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Graeme Swann column: Why Moeen and Rashid are key to England’s success

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ngland are on fire in white-ball cricket. They won the 50-over World Cup last year and now their focus has switched to T20 ahead of next year’s tournament in India. They look very well-placed for that, too.

The batsmen get all the credit because, as we saw in the final T20 in South Africa, they can chase anything down. But, for me, what makes them special is that they are such a well-rounded, complete team. One of the key elements of that is the way they use the spin of Adil Rashid and Moeen Ali.

Whether one or both plays, spin is an integral part of England’s game-plan in white-ball cricket. In Tests, it is not. They still pay lip service to spin, dropping their spinner for the odd Test, only using them sparingly when they do play and have Joe Root bowling overs. That’s not what a decent team does.

In the shorter stuff, Rash and Moeen work beautifully in partnership through the middle overs and make England a very formidable, all boxes-ticked team. They are thick as thieves and have a great professional understanding, offering different threats by spinning their stock ball in different directions.

Eoin Morgan deserves a lot of credit for this. He has backed these guys for a long time. He happily bowls Adil at the death, which not many captains would. Against Australia a couple of months ago, that didn’t work, but it won’t dissuade him from doing it again if the opportunity presents itself. When your captain has that much faith in you, it really does make a difference.

Both Adil and Moeen need a captain who puts an arm round the shoulder and pumps up the tyres. I was wired a little bit differently. I preferred to be left to my own devices, to set my own fields and come up with the plan. So, the best captains for me just let me get on with it.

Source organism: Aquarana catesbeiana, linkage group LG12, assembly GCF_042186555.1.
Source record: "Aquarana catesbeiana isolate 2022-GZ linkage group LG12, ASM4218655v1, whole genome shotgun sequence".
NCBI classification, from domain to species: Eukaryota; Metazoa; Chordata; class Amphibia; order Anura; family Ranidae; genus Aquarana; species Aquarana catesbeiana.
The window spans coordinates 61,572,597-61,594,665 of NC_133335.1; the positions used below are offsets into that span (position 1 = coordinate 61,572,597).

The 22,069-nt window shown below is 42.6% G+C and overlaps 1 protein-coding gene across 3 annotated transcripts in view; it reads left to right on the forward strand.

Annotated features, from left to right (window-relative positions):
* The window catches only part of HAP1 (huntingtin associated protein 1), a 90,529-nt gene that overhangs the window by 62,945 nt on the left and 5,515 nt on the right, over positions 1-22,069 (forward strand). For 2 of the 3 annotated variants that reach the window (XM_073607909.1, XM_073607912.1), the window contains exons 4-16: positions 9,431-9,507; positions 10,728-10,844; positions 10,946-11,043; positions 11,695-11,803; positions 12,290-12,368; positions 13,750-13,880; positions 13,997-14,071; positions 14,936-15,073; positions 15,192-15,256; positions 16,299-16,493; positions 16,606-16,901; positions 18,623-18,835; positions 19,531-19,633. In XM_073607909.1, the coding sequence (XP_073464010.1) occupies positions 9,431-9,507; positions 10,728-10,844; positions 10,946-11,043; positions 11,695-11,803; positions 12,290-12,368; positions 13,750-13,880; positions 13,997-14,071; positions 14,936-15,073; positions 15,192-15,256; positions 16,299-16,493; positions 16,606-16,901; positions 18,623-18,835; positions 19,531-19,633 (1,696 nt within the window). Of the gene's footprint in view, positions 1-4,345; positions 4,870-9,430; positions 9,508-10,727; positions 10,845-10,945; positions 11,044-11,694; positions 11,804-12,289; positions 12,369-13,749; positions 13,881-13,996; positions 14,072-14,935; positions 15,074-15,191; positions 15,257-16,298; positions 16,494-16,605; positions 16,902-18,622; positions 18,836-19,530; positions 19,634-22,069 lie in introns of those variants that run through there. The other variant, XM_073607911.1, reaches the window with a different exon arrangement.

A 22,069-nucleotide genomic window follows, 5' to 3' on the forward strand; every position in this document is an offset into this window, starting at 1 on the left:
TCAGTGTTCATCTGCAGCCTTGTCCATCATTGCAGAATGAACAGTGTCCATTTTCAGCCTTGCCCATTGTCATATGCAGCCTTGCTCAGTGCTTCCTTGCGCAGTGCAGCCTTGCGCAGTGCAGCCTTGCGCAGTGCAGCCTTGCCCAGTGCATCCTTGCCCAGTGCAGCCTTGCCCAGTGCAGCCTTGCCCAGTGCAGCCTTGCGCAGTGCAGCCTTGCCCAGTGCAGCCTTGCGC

Rashid was brilliant in the T20 series, going at under six runs an over and moving to 51 wickets, level with my tally in that format. His confidence has just soared with the white ball. Giving up red-ball cricket was possibly the best decision he’s ever made. It’s a different mindset and he didn’t enjoy it. There’s a different pressure, with men round the bat and batsmen in no hurry.

There used to be a perception that Rash got lots of wickets caught on the fence with bad balls. That will happen occasionally in white-ball cricket to spinners, especially wrist-spinners, because it’s such a hard craft to master. But the more he bowls, the more confidence he gets and the fewer bad balls he bowls. He so rarely bowls bad balls now, his wickets come when he fools batsmen with his class and craft.

( Getty Images for ECB )

Moeen sat out the T20 series as England preferred an extra seam bowler, but I hope he plays in the three ODIs that begin on Friday, reuniting that partnership.

That would present a great opportunity for Moeen to reassert himself as England work towards the T20 World Cup. In many places (including South Africa), two spinners are not a must, but they are in India. He also sat out much of the recent IPL, but I covered that tournament closely and thought he bowled well when he got the opportunity. He was left out for the balance of Royal Challengers Bangalore’s team and their overseas quota.

Moeen is a confidence player and my advice to him would be to go out and do his thing, without worrying about his batting. He seems to get in trouble when he does that. He is a world-class spin bowler in white-ball cricket and needs to be made to feel that.


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